London 2012

Pairs 'throw games'

Badminton authorities in probe into Olympic 'disgrace'

Last Updated: 01/08/12 1:21pm

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Badminton controversy mars games

The Badminton World Federation have launched disciplinary proceedings after four women's doubles pairs apparently tried to throw matches at London 2012.

In scenes of farce at Wembley Arena, a pair from China, two from South Korea and another from Indonesia seemed to want to lose in an attempt to manipulate the draw.

Their actions were described as "a disgrace" by Gail Emms, an Olympic silver medallist for Great Britain in 2004, who was watching in the arena.

A statement from the BWF confirmed that all four pairs would face charges of "not using one's best efforts to win a match" and "conducting oneself in a manner that is clearly abusive or detrimental to the sport".

All four had already qualified for the last eight but top spots were still to be settled.

"It was a disgrace. We had four pairs on court trying to lose - very un-Olympic spirit. I'm furious. It is very embarrassing for our sport."
Gail Emms Quotes of the week

Four of the eight players involved were shown the black card of disqualification by the tournament referee at one point, but this was rescinded on protest. All players were booed off court by an irate crowd.

The fiasco began when Chinese top seeds Wang Xiaoli and Yu Yang started to show little interest in beating Koreans Jung Kyung-eun and Kim Ha-na to finish top of Group A.

That would mean avoiding compatriots and second seeds Tian Qing and Zhao Yunlei at least until the final.

Tian and Zhao had been sent off their natural path to the final as second seeds by defeat to Denmark's Kamilla Rytter Juhl and Christinna Pedersen earlier in the day.

The Koreans responded to China's antics by copying them and referee Thorsten Berg emerged to warn all the players.

The match restarted and the Koreans went on to win 21-14 21-11.

But that was not the end of the matter as a second Korean pair, the third seeds Ha Jung-eun and Kim Min-jung, then attempted to throw their match against Indonesia's Meiliana Jauhari and Greysia Polii.

Their motive was apparent retaliation to avoid Wang and Yu in the quarter-finals, an outcome they failed to achieve as they eventually won 18-21 21-14 21-12.

The Indonesians were not innocent parties either and in turn tried to lose the game themselves.

Berg again intervened and disqualified the players but quickly reversed his decision. He returned to courtside later as the histrionics continued - despite an attempt to restrain him by the Indonesia coach - but did not approach the players again.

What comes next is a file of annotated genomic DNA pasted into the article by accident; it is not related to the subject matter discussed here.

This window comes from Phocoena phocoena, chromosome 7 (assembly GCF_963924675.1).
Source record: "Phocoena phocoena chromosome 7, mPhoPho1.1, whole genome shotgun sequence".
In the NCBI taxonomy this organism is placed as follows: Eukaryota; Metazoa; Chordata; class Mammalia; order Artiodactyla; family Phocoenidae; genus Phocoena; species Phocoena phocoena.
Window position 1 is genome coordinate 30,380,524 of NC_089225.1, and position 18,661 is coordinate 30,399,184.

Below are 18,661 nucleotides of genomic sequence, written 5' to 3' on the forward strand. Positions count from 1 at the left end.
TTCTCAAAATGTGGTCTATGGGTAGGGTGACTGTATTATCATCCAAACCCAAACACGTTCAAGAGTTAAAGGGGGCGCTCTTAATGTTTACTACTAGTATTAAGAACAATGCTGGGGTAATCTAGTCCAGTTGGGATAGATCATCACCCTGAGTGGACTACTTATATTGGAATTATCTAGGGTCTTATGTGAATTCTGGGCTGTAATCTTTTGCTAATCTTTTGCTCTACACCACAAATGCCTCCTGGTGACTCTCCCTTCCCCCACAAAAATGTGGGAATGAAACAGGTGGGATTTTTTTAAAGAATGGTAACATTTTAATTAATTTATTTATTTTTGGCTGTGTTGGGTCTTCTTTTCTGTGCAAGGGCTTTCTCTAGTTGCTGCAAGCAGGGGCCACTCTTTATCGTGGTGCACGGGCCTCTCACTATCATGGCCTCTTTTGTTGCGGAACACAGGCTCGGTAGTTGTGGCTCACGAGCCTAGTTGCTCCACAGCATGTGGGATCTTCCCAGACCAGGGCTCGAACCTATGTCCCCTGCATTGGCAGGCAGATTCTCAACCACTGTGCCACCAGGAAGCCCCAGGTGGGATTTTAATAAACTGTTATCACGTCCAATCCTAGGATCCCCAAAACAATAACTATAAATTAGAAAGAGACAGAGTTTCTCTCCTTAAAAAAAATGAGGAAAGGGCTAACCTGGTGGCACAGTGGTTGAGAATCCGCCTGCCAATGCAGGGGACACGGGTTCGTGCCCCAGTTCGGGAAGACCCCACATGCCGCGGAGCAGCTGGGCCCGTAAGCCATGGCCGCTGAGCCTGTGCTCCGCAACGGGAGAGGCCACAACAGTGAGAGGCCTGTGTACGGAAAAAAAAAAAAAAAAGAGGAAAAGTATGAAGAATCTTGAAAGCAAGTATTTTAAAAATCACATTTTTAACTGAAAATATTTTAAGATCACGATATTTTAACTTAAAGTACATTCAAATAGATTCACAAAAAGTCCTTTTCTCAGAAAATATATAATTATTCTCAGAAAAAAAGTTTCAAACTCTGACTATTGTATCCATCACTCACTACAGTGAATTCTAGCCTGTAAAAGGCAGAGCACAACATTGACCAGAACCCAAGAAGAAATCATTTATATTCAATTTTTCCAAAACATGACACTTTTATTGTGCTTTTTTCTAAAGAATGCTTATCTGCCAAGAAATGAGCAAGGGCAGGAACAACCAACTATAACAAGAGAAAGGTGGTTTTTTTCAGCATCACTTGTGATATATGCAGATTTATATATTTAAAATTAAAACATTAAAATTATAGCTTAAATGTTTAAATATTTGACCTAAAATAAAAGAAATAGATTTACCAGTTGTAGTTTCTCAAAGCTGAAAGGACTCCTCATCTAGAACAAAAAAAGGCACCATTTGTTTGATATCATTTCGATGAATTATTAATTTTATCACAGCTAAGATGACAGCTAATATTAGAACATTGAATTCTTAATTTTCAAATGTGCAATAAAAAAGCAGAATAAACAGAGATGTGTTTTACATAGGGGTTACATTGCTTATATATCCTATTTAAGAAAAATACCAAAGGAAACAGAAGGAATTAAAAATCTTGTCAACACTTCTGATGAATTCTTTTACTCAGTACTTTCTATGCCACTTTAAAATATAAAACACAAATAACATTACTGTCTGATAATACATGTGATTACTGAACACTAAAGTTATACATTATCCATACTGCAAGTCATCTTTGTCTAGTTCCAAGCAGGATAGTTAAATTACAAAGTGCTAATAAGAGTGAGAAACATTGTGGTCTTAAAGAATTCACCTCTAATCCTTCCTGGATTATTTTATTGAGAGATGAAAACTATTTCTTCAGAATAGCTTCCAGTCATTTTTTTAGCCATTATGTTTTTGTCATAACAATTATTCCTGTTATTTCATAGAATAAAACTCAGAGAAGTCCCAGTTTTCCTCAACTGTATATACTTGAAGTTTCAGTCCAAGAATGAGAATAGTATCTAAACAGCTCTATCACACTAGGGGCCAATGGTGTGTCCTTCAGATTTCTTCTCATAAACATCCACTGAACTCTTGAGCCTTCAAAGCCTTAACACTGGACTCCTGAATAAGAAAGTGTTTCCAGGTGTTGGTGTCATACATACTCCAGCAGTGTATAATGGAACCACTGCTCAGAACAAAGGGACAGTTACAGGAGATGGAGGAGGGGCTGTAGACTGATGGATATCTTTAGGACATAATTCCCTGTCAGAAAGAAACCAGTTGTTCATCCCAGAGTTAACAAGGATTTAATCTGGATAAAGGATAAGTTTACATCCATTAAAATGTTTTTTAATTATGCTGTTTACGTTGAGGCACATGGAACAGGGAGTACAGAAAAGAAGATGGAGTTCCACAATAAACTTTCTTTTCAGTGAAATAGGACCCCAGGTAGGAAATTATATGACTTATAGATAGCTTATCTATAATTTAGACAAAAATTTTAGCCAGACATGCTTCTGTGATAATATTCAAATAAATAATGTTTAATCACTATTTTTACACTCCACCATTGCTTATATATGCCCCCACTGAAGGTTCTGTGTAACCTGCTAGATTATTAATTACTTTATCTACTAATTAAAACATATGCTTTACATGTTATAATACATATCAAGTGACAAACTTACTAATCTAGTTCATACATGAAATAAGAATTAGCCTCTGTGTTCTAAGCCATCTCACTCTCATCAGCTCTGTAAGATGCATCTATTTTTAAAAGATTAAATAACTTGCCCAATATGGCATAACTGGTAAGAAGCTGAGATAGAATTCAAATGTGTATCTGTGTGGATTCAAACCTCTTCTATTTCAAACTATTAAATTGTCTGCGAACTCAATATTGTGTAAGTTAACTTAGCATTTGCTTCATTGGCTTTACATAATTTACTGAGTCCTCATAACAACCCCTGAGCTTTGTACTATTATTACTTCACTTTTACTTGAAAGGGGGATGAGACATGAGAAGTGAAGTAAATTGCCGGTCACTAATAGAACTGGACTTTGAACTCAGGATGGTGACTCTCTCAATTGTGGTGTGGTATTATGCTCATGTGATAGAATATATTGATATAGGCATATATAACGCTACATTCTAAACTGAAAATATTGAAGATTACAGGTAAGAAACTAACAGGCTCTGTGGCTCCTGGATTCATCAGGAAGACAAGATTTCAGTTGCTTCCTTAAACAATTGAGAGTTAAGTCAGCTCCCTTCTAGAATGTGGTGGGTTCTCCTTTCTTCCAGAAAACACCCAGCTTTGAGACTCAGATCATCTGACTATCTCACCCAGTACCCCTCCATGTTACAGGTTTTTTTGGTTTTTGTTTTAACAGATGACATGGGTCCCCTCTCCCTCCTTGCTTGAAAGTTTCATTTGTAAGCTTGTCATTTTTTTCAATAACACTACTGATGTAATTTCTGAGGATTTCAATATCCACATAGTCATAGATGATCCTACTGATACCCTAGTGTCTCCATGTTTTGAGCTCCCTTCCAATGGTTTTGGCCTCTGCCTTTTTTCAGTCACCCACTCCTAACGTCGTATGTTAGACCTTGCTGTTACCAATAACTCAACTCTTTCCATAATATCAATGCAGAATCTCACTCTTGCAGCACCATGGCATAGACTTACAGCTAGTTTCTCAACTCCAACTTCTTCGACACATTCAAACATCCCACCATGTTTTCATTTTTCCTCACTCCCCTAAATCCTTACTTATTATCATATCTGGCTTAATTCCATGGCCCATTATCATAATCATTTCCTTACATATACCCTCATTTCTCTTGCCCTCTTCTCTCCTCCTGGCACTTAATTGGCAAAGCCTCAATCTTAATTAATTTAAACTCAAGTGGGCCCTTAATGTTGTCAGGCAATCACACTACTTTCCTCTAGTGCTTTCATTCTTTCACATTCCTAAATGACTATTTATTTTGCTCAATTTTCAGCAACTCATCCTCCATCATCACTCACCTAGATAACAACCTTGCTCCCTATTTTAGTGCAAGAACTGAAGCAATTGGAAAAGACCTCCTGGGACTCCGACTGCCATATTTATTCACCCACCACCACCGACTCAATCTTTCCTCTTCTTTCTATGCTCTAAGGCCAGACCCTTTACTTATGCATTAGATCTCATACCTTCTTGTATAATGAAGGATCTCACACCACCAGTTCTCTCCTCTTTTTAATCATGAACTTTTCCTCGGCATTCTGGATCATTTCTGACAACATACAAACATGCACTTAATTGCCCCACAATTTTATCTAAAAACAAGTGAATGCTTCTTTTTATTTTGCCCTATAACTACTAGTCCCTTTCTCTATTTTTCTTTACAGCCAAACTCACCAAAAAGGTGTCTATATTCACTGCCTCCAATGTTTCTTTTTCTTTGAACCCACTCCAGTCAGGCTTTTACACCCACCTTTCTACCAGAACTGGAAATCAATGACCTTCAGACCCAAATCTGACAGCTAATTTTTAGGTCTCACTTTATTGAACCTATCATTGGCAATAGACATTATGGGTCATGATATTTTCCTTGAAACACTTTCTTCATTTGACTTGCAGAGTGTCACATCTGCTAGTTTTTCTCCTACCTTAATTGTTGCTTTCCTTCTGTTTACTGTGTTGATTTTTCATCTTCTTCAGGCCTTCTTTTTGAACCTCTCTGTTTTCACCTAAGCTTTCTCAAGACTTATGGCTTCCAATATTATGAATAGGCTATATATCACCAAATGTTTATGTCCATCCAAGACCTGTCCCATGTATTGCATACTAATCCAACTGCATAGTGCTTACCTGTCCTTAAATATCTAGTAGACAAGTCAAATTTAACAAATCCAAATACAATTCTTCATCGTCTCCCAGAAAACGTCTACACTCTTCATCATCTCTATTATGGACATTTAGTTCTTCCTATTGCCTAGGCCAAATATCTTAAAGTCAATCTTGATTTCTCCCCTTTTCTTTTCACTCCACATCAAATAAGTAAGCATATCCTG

"China control everything. I don't know who controlled the match to lose but if it is China again, they did it so many times last year, they didn't play against each other in 20 matches. They do what they want."
Bulgaria's Petya Nedelcheva Quotes of the week

Korea's coach Sung Han-kook laid the blame squarely at the feet of China.

He said: "The Chinese started this. They did it first. It's a complicated thing with the draws. They didn't want to meet each other in the semi-final, they don't want that to happen.

"They [BWF] should do something about that."

Yu claimed the Chinese tactics had simply been to preserve energy ahead of the knockout phase.

She said: "Actually these opponents really were strong. This is the first time we've played them and tomorrow it's the knockout rounds, so we've already qualified and we wanted to have more energy for the knockout rounds.

"Really, it's not necessary to go out hard again when the knockout rounds are tomorrow."

Petya Nedelcheva, the Bulgarian women's singles 15th seed who had been playing on an adjacent court at the time of the first incident, was forthright in her general criticism.

She said: "China control everything. I don't know who controlled the match to lose but if it is China again, they did it so many times last year, they didn't play against each other in 20 matches. They do what they want."

Gail Emms, an Olympic silver medallist in 2004, was watching in the arena.

She said: "It was a disgrace. We had four pairs on court trying to lose - very un-Olympic spirit. I'm furious. It is very embarrassing for our sport."

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